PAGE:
Packed with new material and research, this second edition of George Friedman’s bestselling Constraint Theory remains an invaluable reference for all engineers, mathematicians, and managers concerned with modeling. As in the first edition, this text analyzes the way Constraint Theory employs bipartite graphs and presents the process of locating the “kernel of constraint” trillions of times faster than brute-force approaches, determining model consistency and computational allowability. Unique in its abundance of topological pictures of the material, this book balances left- and right-brain perceptions to provide a thorough explanation of multidimensional mathematical models. Much of the extended material in this new edition also comes from Phan Phan’s PhD dissertation in 2011, titled “Expanding Constraint Theory to Determine Well-Posedness of Large Mathematical Models.”
Praise for the first edition:"Dr. George Friedman is indisputably the father of the very powerful methods of constraint theory." Cornelius T. Leondes, UCLA
"Groundbreaking work. ... Friedman's accomplishment represents engineering at its finest. ... The credibility of the theory rests upon the formal proofs which are interspersed among the illuminating hypothetical dialog sequences between manager and analyst, which bring out distinctions that the organization must face, en route to accepting Friedman's work as essential to achieve quality control in developing and applying large models." John N. Warfield
|Publisher:||Springer International Publishing|
|Series:||IFSR International Series in Systems Science and Systems Engineering , #23|
|Edition description:||2nd ed. 2017|
|Product dimensions:||6.10(w) x 9.25(h) x (d)|
About the Author
George Friedman is a Professor of Practice in the Astronautical Engineering Department of the Viterbi School of Engineering of the University of Southern California. He has developed and taught graduate courses in systems engineering with emphasis on the management of complexity and decision science. This book is the product of one of these courses. He has had over 45 years of experience in industry, retiring from the Northrop Corporation as their Corporate Vice President of Engineering and Technology. He worked on a wide variety of aerospace programs and served as a consultant to all branches of the Department of Defense, NASA, the National Science Foundation, and Department of Energy as well as to the NATO industrial advisory group. He was a founder of the International Council on Systems Engineering (INCOSE), served as its third president, was elected a fellow and is on the editorial board of INCOSE’s journal, Systems Engineering. He has also been a member of the Institute of Electrical and Electronic Engineers (IEEE) since its formation from the IRE and AIEE, was elected a fellow and was the vice president for publications of the IEEE Transactions on Aerospace and Electronics Systems. He received the Baker Prize for the best paper published by all societies of the IEEE in 1970 the subject of the paper was Constraint Theory.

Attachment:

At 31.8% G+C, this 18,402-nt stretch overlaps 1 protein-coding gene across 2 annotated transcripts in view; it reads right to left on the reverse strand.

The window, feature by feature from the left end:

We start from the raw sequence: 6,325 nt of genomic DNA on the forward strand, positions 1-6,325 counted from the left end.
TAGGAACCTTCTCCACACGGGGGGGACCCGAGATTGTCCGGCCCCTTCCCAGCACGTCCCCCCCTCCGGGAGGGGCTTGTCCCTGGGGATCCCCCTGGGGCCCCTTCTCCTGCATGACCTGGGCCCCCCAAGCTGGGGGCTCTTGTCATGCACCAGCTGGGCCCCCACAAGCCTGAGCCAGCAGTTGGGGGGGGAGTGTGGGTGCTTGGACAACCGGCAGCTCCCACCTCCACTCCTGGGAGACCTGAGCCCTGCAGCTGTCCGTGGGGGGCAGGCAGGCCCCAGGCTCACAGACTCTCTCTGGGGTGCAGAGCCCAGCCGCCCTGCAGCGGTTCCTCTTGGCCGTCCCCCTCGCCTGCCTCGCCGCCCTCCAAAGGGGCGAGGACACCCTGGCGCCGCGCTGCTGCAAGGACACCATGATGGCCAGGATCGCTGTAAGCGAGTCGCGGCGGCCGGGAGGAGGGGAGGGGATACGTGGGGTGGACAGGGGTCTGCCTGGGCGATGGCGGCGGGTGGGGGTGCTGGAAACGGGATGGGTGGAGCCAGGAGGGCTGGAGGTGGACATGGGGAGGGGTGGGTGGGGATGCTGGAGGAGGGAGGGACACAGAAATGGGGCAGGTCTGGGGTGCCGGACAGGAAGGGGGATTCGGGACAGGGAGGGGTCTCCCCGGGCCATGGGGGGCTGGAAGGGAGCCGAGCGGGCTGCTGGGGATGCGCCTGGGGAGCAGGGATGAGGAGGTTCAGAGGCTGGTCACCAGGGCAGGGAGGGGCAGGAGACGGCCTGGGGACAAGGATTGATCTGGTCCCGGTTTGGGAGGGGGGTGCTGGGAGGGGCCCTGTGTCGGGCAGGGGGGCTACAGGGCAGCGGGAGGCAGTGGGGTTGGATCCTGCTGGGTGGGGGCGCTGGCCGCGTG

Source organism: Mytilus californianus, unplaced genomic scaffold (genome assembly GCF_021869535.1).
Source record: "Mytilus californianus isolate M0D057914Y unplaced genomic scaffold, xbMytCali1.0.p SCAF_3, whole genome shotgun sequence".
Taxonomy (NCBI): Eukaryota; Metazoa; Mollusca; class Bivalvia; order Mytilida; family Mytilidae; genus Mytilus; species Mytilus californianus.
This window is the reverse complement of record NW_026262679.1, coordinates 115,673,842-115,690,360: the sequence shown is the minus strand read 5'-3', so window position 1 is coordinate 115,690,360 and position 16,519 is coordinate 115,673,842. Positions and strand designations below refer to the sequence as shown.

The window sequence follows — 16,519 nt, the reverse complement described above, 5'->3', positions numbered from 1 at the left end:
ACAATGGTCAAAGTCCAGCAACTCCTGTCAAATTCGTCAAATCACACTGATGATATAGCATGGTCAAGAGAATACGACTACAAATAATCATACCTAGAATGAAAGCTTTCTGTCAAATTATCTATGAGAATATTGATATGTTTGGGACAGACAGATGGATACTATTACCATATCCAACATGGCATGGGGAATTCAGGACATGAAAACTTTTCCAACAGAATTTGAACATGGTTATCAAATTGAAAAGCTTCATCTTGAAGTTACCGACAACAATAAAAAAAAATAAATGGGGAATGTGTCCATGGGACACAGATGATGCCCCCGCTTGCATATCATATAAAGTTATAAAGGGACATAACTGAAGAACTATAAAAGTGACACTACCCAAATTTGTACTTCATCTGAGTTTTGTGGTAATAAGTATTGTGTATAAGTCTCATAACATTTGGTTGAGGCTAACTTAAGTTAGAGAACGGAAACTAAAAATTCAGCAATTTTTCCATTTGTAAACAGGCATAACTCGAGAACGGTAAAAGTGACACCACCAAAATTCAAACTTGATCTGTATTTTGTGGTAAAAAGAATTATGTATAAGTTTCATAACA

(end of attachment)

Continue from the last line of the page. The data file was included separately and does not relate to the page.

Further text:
Phan Phan is a Lecturer in the Astronautical Engineering Department of the Viterbi School of Engineering of the University of Southern California (USC). He has assisted and taught graduate courses in systems engineering, systems management, lean operations and economic analysis. He has had over 36 years of technical and managerial experience in government, military and various industries, including oil & gas exploration, commercial and military aircraft, unmanned sensors, and major weapon systems. His industry assignments included Mobil Research & Development, General Dynamics, Lockheed Aeronautical Systems, McDonnell Douglas and Boeing Integrated Defense Systems. As a registered Professional Engineer in California, he currently works as a reliability analyst with the Naval Surface Warfare Center Corona Division. He has also served in the U.S. Navy Reserve as an Engineering Duty Officer, attaining the rank of Captain, and currently assigned to Naval Sea Systems Command. His previous Navy assignments included Office of Naval Research/Naval Research Laboratory, Program Executive Office Integrated Warfare Systems, Naval Space & Warfare Systems Command, Mobile Mine Assembly Group, Naval Weapons Station Seal Beach and Naval Shipyard Long Beach. He received his B.S. in Engineering from the University of Alabama in Huntsville, Master of Engineering from the University of Texas at Arlington, MBA from California State University - Fullerton, M.S. in Systems Architecture & Engineering from USC, Master of Engineering Acoustics from the Naval Postgraduate School, and Ph.D. in Industrial & Systems Engineering from USC. The topic of his doctoral dissertation was “Expanding Constraint Theory to Determine Well-Posedness of Large Mathematical Models," the main contribution to the second edition of this book.
Table of Contents
Motivations: What is Constraint Theory and why is it important?- The Four-fold way: How to Perceive Complex Mathematical Models and Well-Posed Problems.- General Results: From Protomath to Math to Metamath.- Regular Relations: Searching for the Kernels of Constraint.- Discrete and Interval Relations: The Diminished Utility of Metamodels.- The Logical Structure of Constraint: Theory A Compact Summary.- Examples of Constraint Theory Applied to Real-World Problems.- Manager and Analyst Meet Again: Gists and Schizophrenia.